It is no secret that the US population has a significant sweet tooth. According to columnist Catherine Guthrie, the average person's intake of sugar has increased to 20 teaspoons per person, per day. There are several reasons that we can postulate. One is fat and the correlation to taste: Two Processed foods contain more sugar (high-fructose corn syrup). As a result, new research has uncovered a "disturbing" link between sugar and obesity.

According to the Sugar Association, a teaspoon of sugar has 15 calories and is pure sucrose. So the question becomes; What is the difference between sucrose and fructose?

Fructose's chemical name is levulose. Fructose is also called the fruit sugar. Fructose is found in fruits and honey. It is the sweetest of sugars. It is used for preventing sandiness in ice cream. The compound's formula is C6H12O6. It is shaped in orthorhombic, bispherodial prisms. It is sweet due to the stereochemical range. Sucrose on the other hand is ordinary table sugar and is probably the single most abundant pure organic chemical in the world and the one most widely known to nonchemists. Whether from sugar cane (20% by weight) or sugar beets (15% by weight), and whether raw or refined, common sugar is still sucrose.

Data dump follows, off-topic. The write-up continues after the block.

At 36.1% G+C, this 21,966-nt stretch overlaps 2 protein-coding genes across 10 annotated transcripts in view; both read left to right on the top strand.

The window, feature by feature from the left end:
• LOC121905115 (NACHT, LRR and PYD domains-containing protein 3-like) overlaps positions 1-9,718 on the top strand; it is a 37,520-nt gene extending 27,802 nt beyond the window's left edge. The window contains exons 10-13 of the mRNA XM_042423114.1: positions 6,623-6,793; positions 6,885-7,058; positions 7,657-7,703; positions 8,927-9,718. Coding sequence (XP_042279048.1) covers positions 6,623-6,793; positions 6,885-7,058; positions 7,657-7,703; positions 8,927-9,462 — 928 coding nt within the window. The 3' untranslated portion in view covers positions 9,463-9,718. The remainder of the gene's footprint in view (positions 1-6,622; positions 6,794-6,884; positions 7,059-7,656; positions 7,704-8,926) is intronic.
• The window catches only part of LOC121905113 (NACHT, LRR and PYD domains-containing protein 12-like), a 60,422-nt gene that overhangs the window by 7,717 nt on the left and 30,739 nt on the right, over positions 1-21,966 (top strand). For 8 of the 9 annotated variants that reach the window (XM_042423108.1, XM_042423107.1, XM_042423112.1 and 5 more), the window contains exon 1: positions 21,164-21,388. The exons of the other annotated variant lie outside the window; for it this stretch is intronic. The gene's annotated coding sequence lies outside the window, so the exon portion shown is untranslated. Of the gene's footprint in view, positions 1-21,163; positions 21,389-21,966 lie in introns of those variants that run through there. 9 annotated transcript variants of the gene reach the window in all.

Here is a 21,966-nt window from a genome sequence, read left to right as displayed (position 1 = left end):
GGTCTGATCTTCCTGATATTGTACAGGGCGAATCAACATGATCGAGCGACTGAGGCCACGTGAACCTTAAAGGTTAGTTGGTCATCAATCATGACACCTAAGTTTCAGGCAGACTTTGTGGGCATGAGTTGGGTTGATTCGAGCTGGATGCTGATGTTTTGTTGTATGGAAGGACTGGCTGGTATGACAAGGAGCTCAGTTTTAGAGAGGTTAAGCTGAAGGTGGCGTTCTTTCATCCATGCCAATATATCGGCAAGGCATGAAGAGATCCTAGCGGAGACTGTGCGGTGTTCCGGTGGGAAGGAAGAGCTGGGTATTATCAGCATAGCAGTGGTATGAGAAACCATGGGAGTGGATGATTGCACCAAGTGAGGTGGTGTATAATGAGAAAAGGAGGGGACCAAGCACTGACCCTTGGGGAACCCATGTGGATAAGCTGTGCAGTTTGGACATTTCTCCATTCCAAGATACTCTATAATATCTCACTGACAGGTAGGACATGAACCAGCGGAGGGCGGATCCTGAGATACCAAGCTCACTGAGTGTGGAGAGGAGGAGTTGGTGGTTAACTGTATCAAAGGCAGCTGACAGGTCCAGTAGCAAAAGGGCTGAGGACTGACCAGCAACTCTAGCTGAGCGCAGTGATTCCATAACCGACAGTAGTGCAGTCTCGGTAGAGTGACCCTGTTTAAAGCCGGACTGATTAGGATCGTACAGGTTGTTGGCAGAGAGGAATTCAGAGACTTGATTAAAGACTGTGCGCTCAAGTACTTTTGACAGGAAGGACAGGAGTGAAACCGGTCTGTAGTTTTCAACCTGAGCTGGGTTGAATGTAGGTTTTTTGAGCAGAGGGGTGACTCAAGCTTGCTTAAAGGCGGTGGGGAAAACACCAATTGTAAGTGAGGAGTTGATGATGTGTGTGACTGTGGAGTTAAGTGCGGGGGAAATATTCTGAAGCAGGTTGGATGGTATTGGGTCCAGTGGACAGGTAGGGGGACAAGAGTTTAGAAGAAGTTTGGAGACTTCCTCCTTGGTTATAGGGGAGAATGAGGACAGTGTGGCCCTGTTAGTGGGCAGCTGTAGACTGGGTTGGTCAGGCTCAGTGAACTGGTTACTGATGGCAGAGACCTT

Sucrose is a disaccharide that yields 1 equiv of glucose and 1 equiv of fructose on acidic hydrolysis. This 1:1 mixture of glucose and fructose is often referred to as invert sugar, since the sign of optical rotation changes (inverts) during the hydrolysis from sucrose ([alpha]D = +66.5o) to a glucose fructose mixture ([alpha]D = -22.0o). Certain insects, particularly honeybees, have enzymes called invertases that catalyze the hydrolysis of sucrose to a glucose-fructose mixture. Honey, in fact, is primarily a mixture of these three sugars.